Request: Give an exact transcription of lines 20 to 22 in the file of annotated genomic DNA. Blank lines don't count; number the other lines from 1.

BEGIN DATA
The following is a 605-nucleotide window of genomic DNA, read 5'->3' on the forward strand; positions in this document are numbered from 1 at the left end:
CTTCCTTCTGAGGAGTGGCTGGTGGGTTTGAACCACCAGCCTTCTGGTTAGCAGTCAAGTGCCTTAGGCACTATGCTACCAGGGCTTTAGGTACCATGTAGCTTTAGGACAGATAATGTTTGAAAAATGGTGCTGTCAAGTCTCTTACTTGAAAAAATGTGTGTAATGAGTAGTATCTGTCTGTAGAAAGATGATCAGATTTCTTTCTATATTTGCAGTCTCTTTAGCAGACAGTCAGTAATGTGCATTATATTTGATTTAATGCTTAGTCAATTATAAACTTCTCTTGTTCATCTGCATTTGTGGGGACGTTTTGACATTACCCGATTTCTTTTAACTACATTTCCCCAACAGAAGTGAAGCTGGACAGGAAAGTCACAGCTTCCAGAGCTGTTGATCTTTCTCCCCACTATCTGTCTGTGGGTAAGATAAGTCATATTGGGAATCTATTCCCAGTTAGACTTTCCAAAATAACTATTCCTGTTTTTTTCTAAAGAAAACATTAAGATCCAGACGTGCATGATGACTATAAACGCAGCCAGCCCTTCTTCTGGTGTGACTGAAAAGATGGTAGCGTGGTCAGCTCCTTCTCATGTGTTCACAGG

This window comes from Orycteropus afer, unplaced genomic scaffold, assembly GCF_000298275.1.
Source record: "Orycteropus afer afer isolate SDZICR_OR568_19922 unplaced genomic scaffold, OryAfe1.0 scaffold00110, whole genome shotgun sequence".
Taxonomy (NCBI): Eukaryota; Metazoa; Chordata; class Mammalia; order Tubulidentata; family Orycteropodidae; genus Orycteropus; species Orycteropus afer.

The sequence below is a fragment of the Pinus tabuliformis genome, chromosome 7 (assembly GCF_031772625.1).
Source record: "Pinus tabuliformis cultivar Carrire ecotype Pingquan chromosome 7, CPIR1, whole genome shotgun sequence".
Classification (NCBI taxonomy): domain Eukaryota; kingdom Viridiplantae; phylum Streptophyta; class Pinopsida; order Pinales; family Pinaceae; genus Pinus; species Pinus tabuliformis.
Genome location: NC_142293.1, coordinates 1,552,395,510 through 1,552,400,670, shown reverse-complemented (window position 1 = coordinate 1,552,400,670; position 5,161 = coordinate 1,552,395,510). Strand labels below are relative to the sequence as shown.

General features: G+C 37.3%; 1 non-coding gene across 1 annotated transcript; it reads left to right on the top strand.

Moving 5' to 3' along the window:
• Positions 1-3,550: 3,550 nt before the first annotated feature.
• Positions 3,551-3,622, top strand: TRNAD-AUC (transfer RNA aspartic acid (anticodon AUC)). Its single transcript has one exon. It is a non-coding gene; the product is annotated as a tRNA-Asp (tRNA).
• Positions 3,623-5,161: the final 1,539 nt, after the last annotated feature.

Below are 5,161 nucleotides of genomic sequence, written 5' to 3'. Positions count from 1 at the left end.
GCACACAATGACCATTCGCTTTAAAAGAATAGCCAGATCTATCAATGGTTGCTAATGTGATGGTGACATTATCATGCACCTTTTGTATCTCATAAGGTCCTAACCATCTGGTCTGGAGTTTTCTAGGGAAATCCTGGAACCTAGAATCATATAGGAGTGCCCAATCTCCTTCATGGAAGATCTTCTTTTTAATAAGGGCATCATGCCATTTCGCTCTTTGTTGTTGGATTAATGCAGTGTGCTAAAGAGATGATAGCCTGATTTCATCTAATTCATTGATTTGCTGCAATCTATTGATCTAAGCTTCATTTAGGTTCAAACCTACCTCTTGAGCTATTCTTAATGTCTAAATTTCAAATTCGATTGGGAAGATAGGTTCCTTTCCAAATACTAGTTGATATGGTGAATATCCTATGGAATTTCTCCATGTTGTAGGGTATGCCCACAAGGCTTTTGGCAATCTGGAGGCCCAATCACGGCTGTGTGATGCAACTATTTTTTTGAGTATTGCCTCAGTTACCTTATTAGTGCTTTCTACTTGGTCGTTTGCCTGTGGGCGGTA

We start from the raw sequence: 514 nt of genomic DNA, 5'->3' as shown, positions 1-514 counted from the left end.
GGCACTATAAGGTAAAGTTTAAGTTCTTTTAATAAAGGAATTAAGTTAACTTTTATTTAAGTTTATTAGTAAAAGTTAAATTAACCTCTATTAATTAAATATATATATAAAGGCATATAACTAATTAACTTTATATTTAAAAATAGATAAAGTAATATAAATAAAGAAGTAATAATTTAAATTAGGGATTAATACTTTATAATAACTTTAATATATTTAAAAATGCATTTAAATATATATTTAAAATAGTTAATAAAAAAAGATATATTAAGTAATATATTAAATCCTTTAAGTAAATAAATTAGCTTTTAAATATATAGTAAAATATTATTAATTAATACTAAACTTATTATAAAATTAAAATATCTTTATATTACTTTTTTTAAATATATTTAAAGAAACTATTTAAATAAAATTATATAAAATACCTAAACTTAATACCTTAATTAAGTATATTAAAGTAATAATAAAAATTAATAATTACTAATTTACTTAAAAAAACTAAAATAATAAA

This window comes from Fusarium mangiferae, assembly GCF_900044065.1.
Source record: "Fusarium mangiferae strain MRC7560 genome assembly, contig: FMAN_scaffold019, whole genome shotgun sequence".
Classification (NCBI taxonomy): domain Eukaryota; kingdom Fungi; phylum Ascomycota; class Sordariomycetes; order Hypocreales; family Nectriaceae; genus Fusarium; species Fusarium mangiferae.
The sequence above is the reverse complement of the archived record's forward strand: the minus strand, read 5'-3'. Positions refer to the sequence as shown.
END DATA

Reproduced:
Source record: "Fusarium mangiferae strain MRC7560 genome assembly, contig: FMAN_scaffold019, whole genome shotgun sequence".
Classification (NCBI taxonomy): domain Eukaryota; kingdom Fungi; phylum Ascomycota; class Sordariomycetes; order Hypocreales; family Nectriaceae; genus Fusarium; species Fusarium mangiferae.
The sequence above is the reverse complement of the archived record's forward strand: the minus strand, read 5'-3'. Positions refer to the sequence as shown.